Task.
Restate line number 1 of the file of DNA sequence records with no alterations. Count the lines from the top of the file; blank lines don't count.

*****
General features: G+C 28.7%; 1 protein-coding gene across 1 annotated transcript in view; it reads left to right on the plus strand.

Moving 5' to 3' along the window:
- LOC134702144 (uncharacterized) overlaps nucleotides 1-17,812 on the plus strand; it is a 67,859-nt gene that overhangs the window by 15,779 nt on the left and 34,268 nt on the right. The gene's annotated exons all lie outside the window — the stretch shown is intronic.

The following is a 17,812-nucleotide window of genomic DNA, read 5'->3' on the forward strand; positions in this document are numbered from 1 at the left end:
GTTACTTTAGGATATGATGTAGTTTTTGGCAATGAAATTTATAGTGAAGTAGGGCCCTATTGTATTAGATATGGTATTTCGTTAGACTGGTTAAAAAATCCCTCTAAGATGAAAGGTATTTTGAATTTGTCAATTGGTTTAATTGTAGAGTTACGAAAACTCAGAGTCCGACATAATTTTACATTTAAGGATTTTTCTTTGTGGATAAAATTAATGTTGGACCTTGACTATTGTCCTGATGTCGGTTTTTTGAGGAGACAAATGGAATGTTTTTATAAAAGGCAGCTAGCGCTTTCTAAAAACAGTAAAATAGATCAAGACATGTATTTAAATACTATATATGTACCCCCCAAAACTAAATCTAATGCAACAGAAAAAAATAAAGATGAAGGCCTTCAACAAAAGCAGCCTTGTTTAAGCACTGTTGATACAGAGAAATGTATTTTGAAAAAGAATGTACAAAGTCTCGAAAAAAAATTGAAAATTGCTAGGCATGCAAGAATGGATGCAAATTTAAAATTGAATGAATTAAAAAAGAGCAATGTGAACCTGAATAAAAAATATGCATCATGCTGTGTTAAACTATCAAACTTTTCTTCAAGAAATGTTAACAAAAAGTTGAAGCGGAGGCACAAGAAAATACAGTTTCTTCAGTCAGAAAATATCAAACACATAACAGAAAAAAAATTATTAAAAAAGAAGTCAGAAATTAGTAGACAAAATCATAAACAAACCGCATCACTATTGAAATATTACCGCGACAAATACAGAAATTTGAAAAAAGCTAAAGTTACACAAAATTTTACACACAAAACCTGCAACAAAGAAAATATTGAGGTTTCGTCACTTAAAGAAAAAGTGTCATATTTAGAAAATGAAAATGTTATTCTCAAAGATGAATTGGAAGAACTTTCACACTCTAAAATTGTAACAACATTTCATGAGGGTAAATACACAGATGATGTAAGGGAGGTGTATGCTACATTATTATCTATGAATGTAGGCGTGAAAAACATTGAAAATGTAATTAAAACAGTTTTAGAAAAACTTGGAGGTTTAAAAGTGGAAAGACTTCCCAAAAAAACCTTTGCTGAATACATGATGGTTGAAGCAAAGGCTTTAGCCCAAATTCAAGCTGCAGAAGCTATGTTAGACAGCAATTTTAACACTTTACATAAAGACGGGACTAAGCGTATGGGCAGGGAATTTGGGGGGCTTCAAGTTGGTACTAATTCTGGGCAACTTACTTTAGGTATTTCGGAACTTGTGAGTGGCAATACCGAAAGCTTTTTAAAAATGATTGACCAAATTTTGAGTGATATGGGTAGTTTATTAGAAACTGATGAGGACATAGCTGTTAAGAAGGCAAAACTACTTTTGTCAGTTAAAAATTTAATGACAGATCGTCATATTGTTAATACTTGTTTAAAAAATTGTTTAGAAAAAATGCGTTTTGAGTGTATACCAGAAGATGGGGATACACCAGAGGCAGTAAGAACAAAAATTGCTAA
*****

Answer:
General features: G+C 28.7%; 1 protein-coding gene across 1 annotated transcript in view; it reads left to right on the plus strand.